Fr. Eamon chose the Gospel of St. Matthew 25:31-41 for his Funeral Mass. It is a summary of Jesus’ ministry in Jerusalem and His response to those who refused to listen or believe. Fr. Eamon’s life as a priest was not clerical but a pastoral caring for the people of God. Jesus asked Peter just two questions in the Gospel; “Do you love me” and will you “tend my sheep.” Here at Ascension I have seen for myself how he loved and tended to the people. He was a good shepherd. Fr. Eamon also had a desire to reach out to those who had not heard the Word of God or had left the Church. He was a true teacher of faith – an evangelizer for the Gospel. He taught the people to reach out to all God’s people whatever their needs, physical, temporal or spiritual. Pope St. Paul VI said about people like Fr. Eamon, “Modern man listens more willingly to witnesses than to teachers, and if he does listen to teachers, it is because they are witnesses” (Evangelii Nuntiandi 41). Fr. Eamon was a witness to the Gospel not just by what he said but also by his care and concern for all God’s people.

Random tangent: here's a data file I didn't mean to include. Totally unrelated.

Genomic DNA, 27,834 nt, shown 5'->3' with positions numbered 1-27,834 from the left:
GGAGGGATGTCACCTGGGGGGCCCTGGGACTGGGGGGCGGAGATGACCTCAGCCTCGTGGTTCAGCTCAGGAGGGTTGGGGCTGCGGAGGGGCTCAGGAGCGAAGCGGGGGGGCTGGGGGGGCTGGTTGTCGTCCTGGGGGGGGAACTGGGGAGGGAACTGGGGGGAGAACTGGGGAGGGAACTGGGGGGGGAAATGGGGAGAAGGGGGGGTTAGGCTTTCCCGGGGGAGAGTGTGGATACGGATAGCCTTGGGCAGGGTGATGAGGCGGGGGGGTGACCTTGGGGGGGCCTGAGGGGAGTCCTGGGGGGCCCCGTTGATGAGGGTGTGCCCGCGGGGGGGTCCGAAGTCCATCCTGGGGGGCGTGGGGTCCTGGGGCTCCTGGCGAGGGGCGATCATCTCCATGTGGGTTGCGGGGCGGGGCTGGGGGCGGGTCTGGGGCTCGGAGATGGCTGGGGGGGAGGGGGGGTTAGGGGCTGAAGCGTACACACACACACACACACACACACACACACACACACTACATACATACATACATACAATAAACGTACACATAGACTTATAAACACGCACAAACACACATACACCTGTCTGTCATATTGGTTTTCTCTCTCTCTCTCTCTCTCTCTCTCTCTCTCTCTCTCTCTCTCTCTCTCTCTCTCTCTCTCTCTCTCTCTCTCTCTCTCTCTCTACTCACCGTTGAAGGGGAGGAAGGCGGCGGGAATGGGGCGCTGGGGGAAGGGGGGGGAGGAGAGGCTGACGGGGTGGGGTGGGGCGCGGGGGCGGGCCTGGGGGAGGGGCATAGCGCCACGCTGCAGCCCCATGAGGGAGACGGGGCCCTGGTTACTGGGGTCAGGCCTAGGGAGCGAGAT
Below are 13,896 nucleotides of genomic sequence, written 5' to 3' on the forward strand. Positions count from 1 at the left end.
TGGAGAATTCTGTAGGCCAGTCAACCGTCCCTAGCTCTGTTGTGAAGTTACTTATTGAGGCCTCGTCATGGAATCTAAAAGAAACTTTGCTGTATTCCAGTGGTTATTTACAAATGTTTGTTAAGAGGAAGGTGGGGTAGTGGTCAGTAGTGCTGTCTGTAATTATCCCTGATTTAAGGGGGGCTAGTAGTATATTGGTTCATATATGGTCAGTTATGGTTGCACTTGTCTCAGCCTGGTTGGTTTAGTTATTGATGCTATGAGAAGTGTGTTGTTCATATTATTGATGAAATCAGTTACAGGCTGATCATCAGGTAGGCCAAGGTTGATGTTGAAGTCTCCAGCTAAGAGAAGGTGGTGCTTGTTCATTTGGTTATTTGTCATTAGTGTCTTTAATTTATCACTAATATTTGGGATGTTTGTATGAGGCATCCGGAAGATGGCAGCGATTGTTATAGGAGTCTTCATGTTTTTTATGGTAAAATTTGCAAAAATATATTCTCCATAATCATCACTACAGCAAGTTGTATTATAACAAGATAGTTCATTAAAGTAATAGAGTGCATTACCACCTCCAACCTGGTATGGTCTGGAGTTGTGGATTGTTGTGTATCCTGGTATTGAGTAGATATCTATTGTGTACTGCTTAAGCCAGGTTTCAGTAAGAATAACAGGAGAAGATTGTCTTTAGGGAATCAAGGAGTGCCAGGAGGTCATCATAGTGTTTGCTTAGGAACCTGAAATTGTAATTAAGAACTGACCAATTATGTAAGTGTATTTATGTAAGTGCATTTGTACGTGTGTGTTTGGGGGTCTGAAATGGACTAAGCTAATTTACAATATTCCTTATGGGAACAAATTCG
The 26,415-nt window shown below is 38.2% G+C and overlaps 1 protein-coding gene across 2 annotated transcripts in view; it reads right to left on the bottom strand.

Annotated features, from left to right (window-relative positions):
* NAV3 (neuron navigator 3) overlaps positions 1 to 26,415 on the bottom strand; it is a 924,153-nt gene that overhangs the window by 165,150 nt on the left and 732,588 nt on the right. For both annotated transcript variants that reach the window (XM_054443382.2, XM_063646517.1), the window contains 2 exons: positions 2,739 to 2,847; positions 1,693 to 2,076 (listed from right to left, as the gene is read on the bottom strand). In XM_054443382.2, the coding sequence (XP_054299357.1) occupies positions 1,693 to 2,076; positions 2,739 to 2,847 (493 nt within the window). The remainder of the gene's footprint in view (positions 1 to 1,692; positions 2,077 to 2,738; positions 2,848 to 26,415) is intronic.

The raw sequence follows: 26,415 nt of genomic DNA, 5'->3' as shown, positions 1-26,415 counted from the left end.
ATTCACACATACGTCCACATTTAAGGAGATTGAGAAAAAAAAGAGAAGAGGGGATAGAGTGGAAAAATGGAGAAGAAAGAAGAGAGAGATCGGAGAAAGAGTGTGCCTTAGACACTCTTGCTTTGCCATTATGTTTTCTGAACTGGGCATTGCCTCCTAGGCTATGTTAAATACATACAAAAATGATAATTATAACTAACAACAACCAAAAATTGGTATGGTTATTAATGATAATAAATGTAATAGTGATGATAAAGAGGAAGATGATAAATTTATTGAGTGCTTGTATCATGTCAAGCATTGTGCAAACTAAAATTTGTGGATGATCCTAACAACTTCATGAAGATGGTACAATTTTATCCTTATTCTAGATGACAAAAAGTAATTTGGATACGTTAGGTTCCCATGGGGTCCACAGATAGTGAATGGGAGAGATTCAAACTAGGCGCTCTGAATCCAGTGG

I was here at Ascension recently after Fr Eamon death and as I stood outside Church after Mass, people came up to me to tell me what Fr. Eamon meant to them and what he had done for them and their families. His care and concern were matched by his actions to reach out to whomever was in need.
He was also very active in the lives of his own family. They looked forward to his visits home to see them. His brothers and sisters, nieces and nephews are devastated with the loss of their brother and uncle. They are sad at the fact that they cannot attend his funeral and be here with us today. They are with us on live stream this afternoon. We will keep them in our prayers.